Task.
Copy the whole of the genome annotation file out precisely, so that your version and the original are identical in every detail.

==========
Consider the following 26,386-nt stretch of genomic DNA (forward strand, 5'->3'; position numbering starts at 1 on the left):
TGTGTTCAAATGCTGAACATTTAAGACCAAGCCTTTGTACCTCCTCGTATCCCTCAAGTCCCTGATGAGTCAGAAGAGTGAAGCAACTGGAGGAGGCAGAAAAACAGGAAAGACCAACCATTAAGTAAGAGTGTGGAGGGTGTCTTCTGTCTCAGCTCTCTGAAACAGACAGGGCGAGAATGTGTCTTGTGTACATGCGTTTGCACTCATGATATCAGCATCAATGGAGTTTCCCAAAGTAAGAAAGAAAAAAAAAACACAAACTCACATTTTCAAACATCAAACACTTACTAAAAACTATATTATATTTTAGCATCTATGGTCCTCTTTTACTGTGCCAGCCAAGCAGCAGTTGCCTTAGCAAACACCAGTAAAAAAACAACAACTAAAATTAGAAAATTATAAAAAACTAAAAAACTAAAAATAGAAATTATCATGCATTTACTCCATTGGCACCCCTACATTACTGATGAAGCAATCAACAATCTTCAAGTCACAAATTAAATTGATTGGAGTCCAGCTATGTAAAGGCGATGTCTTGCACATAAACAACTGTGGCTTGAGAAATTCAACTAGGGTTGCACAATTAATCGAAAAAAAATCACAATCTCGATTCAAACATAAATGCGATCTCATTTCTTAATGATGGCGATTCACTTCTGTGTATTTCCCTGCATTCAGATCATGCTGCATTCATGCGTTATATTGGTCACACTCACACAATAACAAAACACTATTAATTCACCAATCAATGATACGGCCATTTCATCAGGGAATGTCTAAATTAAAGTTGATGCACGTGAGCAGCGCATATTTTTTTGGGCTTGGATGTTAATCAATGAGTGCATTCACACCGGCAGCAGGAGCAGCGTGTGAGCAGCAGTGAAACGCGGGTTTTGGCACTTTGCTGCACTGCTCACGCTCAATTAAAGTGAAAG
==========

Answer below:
Consider the following 26,386-nt stretch of genomic DNA (forward strand, 5'->3'; position numbering starts at 1 on the left):
TGTGTTCAAATGCTGAACATTTAAGACCAAGCCTTTGTACCTCCTCGTATCCCTCAAGTCCCTGATGAGTCAGAAGAGTGAAGCAACTGGAGGAGGCAGAAAAACAGGAAAGACCAACCATTAAGTAAGAGTGTGGAGGGTGTCTTCTGTCTCAGCTCTCTGAAACAGACAGGGCGAGAATGTGTCTTGTGTACATGCGTTTGCACTCATGATATCAGCATCAATGGAGTTTCCCAAAGTAAGAAAGAAAAAAAAAACACAAACTCACATTTTCAAACATCAAACACTTACTAAAAACTATATTATATTTTAGCATCTATGGTCCTCTTTTACTGTGCCAGCCAAGCAGCAGTTGCCTTAGCAAACACCAGTAAAAAAACAACAACTAAAATTAGAAAATTATAAAAAACTAAAAAACTAAAAATAGAAATTATCATGCATTTACTCCATTGGCACCCCTACATTACTGATGAAGCAATCAACAATCTTCAAGTCACAAATTAAATTGATTGGAGTCCAGCTATGTAAAGGCGATGTCTTGCACATAAACAACTGTGGCTTGAGAAATTCAACTAGGGTTGCACAATTAATCGAAAAAAAATCACAATCTCGATTCAAACATAAATGCGATCTCATTTCTTAATGATGGCGATTCACTTCTGTGTATTTCCCTGCATTCAGATCATGCTGCATTCATGCGTTATATTGGTCACACTCACACAATAACAAAACACTATTAATTCACCAATCAATGATACGGCCATTTCATCAGGGAATGTCTAAATTAAAGTTGATGCACGTGAGCAGCGCATATTTTTTTGGGCTTGGATGTTAATCAATGAGTGCATTCACACCGGCAGCAGGAGCAGCGTGTGAGCAGCAGTGAAACGCGGGTTTTGGCACTTTGCTGCACTGCTCACGCTCAATTAAAGTGAAAG